ESPE Abstracts (2019) 92 P1-87

ESPE2019 Poster Category 1 Growth and Syndromes (to include Turner Syndrome) (13 abstracts)

Long-Term Safety Follow-up after Omnitrope® (recombinant human growth hormone) Treatment in Short Children Born Small for Gestational Age (SGA): Latest Results

Mieczyslaw Walczak 1 , Tomasz Giemza 2 , Shrihari Jathanakodi 3 , Hichem Zouater 4 & Markus Zabransky 4

1Department of Paediatric Endocrinology and Diabetology, Pomeranian Medical University, Szczecin, Poland. 2Sandoz Polska, Warsaw, Poland. 3Hexal AG, Holzkirchen, Germany. 4Sandoz GmbH, Holzkirchen, Germany

Background: The benefit of recombinant human growth hormone (rhGH) in improving height is widely recognised; however, rhGH therapy can affect carbohydrate metabolism and lead to impaired glucose tolerance during treatment. In addition, short children born SGA are predisposed to metabolic abnormalities. This study assessed the long-term safety of growth hormone (Omnitrope®) use in short children born SGA for up to 10 years after the end of treatment.

Methods: Conducted between June 2009 and October 2018, this was a follow-up observational study of patients from a phase IV study. All patients who participated in the phase IV study and received at least one dose of study medication were invited to enter a safety follow-up period of up to 10 years. The baseline visit was the final visit of the phase IV study. Further visits were planned after 6 months (F1), 1 year (F2), 5 years (F3) and 10 years (F4). The primary objective was to evaluate the long-term effect of rhGH treatment on the development of diabetes mellitus; secondary objectives included incidence/severity of adverse events (AEs).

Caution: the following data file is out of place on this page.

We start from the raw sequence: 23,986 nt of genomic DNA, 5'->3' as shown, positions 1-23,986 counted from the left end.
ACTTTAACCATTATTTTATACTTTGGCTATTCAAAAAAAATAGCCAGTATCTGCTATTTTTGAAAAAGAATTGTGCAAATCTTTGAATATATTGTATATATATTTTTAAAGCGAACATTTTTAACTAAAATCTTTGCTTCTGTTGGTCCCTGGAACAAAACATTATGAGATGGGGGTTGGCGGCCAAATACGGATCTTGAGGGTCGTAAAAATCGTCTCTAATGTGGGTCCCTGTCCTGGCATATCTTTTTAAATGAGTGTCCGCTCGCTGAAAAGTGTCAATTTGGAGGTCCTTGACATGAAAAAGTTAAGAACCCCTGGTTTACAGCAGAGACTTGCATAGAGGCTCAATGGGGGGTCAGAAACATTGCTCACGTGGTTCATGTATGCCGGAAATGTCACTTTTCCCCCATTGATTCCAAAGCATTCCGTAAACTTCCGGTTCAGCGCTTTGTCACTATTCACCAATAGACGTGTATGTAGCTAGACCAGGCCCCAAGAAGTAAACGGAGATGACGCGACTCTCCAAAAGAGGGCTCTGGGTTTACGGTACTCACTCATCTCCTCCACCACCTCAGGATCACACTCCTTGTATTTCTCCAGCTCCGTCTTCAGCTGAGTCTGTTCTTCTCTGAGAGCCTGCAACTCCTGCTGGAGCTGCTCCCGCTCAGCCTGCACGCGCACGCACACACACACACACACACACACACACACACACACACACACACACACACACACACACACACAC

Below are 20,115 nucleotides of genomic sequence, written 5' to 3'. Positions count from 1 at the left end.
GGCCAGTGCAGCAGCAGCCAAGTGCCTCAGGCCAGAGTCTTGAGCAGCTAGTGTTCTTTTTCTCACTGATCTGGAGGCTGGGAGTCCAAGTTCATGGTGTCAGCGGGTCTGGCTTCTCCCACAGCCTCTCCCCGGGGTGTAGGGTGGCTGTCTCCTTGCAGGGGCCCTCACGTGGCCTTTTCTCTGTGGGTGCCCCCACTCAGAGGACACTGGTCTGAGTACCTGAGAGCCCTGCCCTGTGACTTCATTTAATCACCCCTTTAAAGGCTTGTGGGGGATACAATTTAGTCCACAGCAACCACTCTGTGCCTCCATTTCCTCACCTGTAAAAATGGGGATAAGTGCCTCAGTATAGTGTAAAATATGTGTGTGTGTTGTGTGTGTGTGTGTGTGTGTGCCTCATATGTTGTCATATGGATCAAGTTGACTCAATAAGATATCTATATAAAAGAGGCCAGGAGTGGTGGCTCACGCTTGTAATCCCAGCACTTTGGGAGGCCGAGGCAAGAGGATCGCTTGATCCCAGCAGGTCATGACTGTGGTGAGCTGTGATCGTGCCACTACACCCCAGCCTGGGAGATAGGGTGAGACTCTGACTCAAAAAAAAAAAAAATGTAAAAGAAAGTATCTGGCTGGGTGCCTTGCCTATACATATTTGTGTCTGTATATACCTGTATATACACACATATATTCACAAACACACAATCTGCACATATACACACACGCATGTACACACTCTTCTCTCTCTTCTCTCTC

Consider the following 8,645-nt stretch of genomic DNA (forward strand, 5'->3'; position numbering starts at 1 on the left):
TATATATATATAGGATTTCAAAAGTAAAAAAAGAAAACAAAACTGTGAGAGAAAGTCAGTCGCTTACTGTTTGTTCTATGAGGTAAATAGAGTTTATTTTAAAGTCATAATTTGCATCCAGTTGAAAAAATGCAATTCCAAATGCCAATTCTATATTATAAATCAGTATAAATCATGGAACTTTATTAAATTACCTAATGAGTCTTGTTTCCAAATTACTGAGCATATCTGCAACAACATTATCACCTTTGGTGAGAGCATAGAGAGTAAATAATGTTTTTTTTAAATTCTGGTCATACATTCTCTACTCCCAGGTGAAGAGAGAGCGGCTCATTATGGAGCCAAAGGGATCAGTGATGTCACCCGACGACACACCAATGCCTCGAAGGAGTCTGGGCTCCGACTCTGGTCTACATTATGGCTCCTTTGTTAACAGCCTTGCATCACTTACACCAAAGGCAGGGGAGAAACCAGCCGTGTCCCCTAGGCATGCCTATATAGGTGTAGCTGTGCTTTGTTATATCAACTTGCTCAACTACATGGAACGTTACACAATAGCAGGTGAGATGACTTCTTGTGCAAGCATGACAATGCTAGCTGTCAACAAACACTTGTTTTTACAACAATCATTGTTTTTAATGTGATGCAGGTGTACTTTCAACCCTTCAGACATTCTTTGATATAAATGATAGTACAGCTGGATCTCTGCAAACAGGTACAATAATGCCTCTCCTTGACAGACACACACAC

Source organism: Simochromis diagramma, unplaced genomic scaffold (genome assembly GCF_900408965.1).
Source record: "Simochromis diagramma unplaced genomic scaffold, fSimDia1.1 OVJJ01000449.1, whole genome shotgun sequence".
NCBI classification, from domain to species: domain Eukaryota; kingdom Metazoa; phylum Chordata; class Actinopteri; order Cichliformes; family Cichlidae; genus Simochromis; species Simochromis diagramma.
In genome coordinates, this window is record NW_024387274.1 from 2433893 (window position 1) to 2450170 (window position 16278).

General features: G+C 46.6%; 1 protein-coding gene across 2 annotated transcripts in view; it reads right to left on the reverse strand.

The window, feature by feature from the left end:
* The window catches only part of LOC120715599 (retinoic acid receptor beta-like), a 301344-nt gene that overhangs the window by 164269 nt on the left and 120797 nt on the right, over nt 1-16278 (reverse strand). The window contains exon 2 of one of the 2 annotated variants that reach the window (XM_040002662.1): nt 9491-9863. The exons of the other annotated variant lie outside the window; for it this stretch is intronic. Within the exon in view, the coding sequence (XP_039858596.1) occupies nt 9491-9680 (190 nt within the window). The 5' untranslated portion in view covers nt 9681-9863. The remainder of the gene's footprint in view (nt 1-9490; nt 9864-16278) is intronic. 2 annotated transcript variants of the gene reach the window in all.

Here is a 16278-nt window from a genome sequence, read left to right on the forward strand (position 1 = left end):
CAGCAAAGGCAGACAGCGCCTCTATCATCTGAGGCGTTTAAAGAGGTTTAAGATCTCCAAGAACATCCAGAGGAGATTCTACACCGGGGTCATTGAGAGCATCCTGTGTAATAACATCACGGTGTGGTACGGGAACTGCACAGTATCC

Results: In total, 130 subjects were enrolled in the follow-up study; 99 completed F1, 88 completed F2 and 13 completed F3 (no subject reached F4). The full analysis set for evaluation comprised 118 patients (64 female). Mean (SD) age at baseline was 14.79 (2.85) years, mean weight was 44.97 (13.34) kg and mean (SD) BMI SDS was –0.84 (1.37). Mean (SD) duration of follow-up was 39.6 (24.4) months. No subject was newly diagnosed with diabetes. The results for carbohydrate metabolism parameters were consistent with this finding. A total of 144 AEs were reported in 54 subjects; these were mostly of mild-to-moderate intensity (96.5%) and not suspected to be related to previous rhGH treatment (94.4%). Serious AEs (n=18) have been reported in 8 patients; 3 (in 1 patient) were suspected as possibly related to previous rhGH treatment (anemia, menorrhagia, oligomenorrhoea). One fatal event occurred (sepsis), which was judged as not related to previous rhGH treatment.

Conclusions: None of the participating subjects, who had all been previously treated with Omnitrope® in a phase IV study, developed diabetes during this follow-up study. In addition, no other unexpected or concerning safety signals were observed.

Volume 92

58th Annual ESPE

Vienna, Austria
19 Sep 2019 - 21 Sep 2019

European Society for Paediatric Endocrinology 

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